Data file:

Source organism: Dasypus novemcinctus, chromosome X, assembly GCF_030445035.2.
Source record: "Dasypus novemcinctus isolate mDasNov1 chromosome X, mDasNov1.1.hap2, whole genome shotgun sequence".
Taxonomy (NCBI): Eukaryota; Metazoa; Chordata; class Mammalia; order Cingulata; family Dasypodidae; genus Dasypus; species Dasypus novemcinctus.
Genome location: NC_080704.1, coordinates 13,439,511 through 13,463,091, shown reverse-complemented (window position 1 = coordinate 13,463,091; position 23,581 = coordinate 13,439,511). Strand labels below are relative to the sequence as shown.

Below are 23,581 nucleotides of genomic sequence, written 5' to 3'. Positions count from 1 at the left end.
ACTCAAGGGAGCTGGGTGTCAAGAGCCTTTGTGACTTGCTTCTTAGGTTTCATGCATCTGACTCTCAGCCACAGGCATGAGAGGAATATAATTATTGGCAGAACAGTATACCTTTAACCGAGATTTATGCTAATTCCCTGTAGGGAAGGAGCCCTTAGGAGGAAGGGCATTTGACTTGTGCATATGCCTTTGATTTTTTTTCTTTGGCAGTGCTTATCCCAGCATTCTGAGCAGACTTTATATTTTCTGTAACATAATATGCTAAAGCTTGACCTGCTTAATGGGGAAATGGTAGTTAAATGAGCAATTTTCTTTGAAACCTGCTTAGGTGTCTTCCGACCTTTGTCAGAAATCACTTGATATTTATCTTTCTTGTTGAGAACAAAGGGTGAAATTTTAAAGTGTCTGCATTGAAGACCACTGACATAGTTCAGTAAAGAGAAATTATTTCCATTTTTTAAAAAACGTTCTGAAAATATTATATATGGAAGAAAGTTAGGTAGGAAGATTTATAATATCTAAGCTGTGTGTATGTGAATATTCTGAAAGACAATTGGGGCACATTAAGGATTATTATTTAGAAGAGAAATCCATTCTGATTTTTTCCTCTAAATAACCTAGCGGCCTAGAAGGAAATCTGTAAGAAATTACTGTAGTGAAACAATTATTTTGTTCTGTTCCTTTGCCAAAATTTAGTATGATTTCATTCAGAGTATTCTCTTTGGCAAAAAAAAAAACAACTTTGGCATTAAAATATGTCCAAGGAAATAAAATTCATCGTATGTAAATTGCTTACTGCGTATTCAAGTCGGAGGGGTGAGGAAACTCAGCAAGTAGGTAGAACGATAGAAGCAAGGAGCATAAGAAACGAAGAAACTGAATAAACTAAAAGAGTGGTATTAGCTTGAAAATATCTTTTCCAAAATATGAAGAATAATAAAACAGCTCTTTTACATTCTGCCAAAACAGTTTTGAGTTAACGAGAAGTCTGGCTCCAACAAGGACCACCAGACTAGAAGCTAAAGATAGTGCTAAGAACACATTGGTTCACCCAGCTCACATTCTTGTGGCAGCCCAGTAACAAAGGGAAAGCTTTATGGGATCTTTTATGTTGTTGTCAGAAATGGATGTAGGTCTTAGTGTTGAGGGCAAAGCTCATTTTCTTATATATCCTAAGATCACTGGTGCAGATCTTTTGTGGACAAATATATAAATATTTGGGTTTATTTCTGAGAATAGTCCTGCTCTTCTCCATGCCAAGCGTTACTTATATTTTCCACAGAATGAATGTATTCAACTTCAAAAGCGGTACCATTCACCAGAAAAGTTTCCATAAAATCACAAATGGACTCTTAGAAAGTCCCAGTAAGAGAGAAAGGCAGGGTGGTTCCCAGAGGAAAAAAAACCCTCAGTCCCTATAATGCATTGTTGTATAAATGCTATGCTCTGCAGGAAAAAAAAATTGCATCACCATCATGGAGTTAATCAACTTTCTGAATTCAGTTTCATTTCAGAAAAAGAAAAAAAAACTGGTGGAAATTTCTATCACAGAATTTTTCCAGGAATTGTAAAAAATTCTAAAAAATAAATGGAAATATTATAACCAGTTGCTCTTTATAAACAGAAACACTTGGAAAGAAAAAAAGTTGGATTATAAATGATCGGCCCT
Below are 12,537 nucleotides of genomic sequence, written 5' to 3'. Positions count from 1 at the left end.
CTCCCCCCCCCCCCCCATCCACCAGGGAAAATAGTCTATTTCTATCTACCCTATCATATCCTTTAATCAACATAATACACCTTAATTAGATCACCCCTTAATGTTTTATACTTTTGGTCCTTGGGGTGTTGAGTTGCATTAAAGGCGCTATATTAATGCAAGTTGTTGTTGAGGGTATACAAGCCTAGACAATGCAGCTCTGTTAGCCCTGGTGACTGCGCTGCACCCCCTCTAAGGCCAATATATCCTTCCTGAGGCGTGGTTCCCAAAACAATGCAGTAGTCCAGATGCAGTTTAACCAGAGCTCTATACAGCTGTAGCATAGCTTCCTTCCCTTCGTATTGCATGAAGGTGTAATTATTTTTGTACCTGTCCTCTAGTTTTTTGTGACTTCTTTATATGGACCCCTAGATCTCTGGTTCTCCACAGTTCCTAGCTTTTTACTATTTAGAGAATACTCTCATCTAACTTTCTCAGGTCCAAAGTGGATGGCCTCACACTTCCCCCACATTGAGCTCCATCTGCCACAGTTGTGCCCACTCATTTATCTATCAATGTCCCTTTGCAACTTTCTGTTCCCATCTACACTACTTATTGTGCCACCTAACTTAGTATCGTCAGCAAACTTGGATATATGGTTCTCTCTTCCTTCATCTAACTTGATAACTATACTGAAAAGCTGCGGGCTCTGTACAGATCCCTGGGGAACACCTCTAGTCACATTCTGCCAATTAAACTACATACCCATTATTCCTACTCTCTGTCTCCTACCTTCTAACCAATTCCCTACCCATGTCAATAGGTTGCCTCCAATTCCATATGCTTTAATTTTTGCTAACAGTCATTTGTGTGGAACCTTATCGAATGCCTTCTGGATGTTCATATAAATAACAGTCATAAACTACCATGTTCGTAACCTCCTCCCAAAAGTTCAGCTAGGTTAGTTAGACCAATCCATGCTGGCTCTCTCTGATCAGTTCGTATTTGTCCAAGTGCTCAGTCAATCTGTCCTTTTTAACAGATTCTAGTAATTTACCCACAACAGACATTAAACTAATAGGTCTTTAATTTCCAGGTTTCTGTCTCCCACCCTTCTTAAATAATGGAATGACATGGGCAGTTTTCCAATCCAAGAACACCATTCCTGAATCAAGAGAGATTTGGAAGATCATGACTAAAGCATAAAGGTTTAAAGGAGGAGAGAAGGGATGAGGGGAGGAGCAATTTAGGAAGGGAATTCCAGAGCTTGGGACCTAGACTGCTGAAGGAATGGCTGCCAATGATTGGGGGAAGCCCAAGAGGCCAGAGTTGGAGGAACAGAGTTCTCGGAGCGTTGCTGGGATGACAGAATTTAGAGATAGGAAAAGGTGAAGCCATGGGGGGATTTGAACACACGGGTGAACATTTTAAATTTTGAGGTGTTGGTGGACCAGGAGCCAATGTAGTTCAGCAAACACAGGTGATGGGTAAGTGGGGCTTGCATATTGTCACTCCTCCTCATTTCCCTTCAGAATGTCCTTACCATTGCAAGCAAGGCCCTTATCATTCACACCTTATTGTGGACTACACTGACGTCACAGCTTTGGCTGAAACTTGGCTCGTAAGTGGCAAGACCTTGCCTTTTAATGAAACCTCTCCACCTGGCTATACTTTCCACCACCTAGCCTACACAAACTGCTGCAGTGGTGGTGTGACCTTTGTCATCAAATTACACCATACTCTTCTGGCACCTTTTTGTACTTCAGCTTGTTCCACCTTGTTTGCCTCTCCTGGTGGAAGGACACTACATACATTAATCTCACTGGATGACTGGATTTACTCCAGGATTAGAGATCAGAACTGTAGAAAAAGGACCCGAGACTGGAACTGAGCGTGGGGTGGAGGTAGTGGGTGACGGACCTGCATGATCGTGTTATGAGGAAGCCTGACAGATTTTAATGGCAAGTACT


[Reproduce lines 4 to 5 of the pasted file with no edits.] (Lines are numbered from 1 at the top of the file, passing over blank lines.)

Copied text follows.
Genome location: NC_080704.1, coordinates 13,439,511 through 13,463,091, shown reverse-complemented (window position 1 = coordinate 13,463,091; position 23,581 = coordinate 13,439,511). Strand labels below are relative to the sequence as shown.

Below are 23,581 nucleotides of genomic sequence, written 5' to 3'. Positions count from 1 at the left end.